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Farkouh ME, et al. "Strategies for multivessel revascularization in patients with diabetes". The New England Journal of Medicine. 2012. 367(25):2375-2384.
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Clinical Question

Among diabetic patients with multivessel coronary artery disease, how does revascularization with CABG compare to PCI in terms of rates of death, myocardial infarction, and stroke?

Bottom Line

Among diabetic patients with multivessel coronary artery disease (CAD), revascularization with CABG reduces the rates of death and myocardial infarction compared to PCI, but causes a modest increase in the rate of stroke.

Major Points

Patients with diabetes mellitus (DM) and CAD tend to have more extensive atherosclerotic disease than those without diabetes. As a result, these patients may derive a particular benefit from bypass grafting over percutaneous coronary revascularization in the setting of multivessel CAD. BARI (1996)[1] was one of the first trials to demonstrate a survival benefit with CABG over coronary angioplasty in patients with DM and multivessel CAD. Furthermore, the related BARI 2D (2009) suggested that CABG was superior to PCI with bare metal stents (BMS) in patients with DM although it did not compare the two approaches directly. Similarly, SYNTAX (2009), which randomized patients with multivessel CAD to CABG versus first-generation drug-eluting stents (DES), demonstrated a higher rate of major adverse coronary and cerebrovascular events, an effect that was more pronounced in patients with DM.

The FREEDOM trial was the first randomized comparison of PCI with first-generation paclitaxel/sirolimus DES PCI versus CABG which studied exclusively patients with DM and multivessel CAD. The FREEDOM trial demonstrated that in patients with DM and angiographically-confirmed multivessel CAD (≥70% stenosis in ≥2 major epicardial vessels) undergoing revascularization, CABG provided a 5% absolute reduction in all-cause mortality versus PCI and also reduced rates of both myocardial infarction and need for repeat revascularization. Consistent with previous studies, there was also a 3% absolute increase in stroke with CABG.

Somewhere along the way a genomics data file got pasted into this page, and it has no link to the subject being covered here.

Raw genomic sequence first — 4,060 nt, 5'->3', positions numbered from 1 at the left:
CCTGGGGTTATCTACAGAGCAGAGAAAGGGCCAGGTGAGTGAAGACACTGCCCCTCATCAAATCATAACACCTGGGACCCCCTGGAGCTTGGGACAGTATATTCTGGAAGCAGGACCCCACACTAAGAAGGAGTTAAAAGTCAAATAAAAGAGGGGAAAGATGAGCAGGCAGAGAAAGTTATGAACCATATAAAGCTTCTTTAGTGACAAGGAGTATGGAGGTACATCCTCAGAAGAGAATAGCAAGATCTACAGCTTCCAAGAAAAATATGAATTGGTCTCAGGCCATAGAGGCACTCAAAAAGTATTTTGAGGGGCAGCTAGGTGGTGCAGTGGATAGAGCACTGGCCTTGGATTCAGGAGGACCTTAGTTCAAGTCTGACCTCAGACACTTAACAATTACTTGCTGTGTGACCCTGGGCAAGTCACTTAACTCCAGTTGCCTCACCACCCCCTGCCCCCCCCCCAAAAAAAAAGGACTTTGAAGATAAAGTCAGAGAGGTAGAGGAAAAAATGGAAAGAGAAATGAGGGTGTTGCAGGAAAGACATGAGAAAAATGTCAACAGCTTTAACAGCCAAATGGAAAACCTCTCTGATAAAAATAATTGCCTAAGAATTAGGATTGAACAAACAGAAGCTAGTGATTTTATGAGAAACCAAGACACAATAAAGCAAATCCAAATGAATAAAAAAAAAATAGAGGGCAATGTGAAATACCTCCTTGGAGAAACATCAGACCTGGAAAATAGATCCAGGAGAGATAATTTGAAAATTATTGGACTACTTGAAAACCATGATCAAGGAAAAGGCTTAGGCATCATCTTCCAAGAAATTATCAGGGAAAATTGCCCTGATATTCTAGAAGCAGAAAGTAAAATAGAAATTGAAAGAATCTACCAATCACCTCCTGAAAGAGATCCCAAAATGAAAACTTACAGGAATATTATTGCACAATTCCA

The recent BEST trial[2] corroborates these findings by demonstrating a lower rate of death, MI, or repeat revascularization with CABG even when compared to second-generation stents. The superiority of CABG was significantly more marked in the DM subgroup in this study. Moreover, in a recent large registry-based observational study of CABG versus second-generation PCI in multivessel CAD[3], CABG was associated with a lower risk of spontaneous MI, although this benefit did not appear to differ by DM status.

Taken together, these results suggest that CABG remains superior to PCI in multivessel CAD as it is associated with lower rates of MI and repeat revascularization. This difference appears more pronounced in patients with DM, making CABG an even more desirable option for revascularization in patients with DM if their surgical risk profile is acceptable.


2011 ACCF/AHA Guideline for Coronary Artery Bypass Graft Surgery[4]

  • CABG is probably recommended in preference to PCI to improve survival in patients with multivessel CAD and DM, particularly if a LIMA graft can be anastomosed to the LAD artery (class IIA, level B)


  • Multicenter, randomized, open-label, controlled trial
  • N=1900
    • PCI (n=953)
    • CABG (n=947)
  • Setting: 120 centers in the US and internationally
  • Enrollment: 2005-2010
  • Mean follow-up: 3.8 years
  • Analysis: Intention-to-treat
  • Primary outcome: Death from any cause, nonfatal MI, and nonfatal stroke
  • Secondary outcomes: Major adverse cardiovascular and cerebrovascular events (MACCE) at 30 days, MACCE at 12 months, all-cause mortality, cardiovascular mortality


Inclusion Criteria

  • Age ≥18 years
  • Diabetes mellitus defined by ADA
  • Angiographically confirmed multivessel CAD (≥70% stenosis in ≥2 major epicardial vessels and ≥2 separate territories)
  • Indication for revascularization (by symptoms and/or objective ischemia)

Exclusion Criteria

  • NYHA class III-IV heart failure or pulmonary edema
  • Prior CABG
  • Prior heart valve surgery
  • Prior PCI with stent placement within prior 6 months